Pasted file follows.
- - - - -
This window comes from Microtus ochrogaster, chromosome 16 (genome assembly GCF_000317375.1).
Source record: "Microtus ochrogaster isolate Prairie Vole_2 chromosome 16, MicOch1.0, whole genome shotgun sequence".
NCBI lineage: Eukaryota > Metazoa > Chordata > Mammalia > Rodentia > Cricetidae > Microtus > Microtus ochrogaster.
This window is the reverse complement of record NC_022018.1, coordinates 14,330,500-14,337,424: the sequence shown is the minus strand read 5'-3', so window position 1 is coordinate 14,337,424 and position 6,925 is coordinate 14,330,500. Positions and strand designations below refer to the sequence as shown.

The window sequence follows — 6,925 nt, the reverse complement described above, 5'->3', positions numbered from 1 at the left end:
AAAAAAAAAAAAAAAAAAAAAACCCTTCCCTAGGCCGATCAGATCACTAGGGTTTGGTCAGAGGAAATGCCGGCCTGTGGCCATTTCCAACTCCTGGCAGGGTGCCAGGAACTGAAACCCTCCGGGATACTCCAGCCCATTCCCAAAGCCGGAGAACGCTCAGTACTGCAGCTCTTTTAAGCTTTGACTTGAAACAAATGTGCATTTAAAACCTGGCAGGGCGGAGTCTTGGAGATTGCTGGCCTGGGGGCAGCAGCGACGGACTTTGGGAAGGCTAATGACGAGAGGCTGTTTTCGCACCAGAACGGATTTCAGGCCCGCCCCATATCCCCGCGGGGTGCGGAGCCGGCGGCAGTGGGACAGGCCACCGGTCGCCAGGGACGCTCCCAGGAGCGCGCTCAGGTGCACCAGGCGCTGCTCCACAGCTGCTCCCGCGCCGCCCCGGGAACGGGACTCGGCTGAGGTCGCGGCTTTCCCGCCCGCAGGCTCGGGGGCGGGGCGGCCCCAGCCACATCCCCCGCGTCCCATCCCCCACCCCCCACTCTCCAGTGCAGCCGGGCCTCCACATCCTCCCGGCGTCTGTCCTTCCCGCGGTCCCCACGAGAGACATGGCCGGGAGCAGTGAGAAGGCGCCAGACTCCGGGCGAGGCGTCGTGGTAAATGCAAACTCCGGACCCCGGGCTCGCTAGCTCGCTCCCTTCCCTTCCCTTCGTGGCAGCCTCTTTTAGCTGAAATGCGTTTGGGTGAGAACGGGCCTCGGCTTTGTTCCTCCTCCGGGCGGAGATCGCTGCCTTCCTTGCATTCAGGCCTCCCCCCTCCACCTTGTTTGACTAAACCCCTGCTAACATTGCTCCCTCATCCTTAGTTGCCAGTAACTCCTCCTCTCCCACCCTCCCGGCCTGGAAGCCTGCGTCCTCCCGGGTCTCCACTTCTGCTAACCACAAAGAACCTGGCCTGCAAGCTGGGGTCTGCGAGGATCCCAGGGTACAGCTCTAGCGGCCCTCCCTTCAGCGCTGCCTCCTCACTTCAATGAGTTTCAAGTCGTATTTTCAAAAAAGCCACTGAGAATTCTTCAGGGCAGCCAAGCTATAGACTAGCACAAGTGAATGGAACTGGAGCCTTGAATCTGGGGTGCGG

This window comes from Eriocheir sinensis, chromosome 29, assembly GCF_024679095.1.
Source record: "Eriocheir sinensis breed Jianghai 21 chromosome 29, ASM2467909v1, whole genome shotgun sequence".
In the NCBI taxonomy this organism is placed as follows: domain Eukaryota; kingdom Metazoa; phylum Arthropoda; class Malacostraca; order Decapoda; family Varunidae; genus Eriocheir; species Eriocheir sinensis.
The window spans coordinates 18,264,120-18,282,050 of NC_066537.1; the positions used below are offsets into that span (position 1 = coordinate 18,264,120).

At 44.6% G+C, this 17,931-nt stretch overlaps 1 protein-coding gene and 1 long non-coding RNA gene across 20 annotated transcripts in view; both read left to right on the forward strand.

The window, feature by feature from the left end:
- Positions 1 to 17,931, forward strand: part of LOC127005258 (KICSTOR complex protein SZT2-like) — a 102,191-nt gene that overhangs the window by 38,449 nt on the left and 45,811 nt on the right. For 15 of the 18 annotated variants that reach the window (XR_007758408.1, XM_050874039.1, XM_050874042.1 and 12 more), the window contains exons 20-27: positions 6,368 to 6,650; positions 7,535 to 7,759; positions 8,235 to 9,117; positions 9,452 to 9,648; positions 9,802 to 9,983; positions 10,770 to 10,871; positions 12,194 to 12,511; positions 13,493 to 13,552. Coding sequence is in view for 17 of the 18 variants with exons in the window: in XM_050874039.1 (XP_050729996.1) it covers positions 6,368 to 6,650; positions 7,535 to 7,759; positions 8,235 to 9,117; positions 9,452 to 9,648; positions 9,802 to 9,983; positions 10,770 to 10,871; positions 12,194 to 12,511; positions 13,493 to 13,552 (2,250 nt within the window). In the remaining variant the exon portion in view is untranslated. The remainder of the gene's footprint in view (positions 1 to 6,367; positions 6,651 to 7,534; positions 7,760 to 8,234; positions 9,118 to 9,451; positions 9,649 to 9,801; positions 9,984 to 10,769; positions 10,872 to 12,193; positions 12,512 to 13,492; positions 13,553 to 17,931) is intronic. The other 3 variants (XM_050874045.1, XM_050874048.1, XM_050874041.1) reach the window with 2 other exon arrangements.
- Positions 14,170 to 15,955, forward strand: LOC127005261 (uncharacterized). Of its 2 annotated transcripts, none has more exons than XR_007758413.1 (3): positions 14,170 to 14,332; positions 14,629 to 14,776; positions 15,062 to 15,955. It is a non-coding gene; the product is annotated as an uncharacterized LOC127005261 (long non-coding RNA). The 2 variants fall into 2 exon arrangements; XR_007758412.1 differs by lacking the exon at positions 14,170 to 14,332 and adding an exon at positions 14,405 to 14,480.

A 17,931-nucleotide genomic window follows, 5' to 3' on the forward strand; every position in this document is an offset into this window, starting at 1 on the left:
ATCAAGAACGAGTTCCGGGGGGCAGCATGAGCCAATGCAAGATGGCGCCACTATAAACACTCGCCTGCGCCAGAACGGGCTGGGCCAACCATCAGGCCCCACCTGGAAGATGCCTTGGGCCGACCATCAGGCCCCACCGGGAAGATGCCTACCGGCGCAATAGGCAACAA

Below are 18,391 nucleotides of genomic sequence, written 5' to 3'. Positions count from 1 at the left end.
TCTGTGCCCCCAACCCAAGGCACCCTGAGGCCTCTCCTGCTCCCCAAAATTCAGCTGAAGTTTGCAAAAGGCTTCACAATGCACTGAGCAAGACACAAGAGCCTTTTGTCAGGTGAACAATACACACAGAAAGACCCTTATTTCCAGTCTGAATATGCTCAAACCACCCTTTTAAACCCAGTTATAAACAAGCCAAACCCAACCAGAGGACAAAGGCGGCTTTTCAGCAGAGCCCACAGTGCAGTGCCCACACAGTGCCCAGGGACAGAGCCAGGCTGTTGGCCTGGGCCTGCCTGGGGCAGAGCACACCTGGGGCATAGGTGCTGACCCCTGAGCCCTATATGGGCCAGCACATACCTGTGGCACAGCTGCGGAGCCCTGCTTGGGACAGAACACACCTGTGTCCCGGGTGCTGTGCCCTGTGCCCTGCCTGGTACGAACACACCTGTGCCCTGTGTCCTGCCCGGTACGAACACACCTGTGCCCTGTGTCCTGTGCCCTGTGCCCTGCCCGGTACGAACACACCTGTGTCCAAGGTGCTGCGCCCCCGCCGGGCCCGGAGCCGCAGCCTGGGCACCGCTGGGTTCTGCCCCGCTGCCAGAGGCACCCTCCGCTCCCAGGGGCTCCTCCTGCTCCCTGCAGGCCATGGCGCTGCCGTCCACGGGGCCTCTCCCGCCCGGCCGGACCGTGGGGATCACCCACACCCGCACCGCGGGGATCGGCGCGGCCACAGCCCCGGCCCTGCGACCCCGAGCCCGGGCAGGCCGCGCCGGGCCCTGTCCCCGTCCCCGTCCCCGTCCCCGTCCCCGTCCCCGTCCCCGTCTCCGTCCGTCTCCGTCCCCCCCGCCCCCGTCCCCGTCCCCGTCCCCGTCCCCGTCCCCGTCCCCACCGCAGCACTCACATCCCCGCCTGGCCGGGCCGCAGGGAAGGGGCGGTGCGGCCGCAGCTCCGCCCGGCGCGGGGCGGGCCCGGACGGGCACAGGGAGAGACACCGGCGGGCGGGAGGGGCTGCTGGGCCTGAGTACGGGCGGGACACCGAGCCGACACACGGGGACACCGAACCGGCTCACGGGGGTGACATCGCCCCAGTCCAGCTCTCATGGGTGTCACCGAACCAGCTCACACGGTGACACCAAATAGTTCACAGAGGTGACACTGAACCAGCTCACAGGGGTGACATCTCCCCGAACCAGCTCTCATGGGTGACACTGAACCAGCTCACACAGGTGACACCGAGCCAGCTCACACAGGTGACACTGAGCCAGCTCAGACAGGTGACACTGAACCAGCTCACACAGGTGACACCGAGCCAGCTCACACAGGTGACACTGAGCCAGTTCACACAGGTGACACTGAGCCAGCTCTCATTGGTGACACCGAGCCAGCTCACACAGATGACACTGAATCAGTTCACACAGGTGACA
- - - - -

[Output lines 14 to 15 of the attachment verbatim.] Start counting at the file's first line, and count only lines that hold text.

- Positions 14,170 to 15,955, forward strand: LOC127005261 (uncharacterized). Of its 2 annotated transcripts, none has more exons than XR_007758413.1 (3): positions 14,170 to 14,332; positions 14,629 to 14,776; positions 15,062 to 15,955. It is a non-coding gene; the product is annotated as an uncharacterized LOC127005261 (long non-coding RNA). The 2 variants fall into 2 exon arrangements; XR_007758412.1 differs by lacking the exon at positions 14,170 to 14,332 and adding an exon at positions 14,405 to 14,480.

A 17,931-nucleotide genomic window follows, 5' to 3' on the forward strand; every position in this document is an offset into this window, starting at 1 on the left: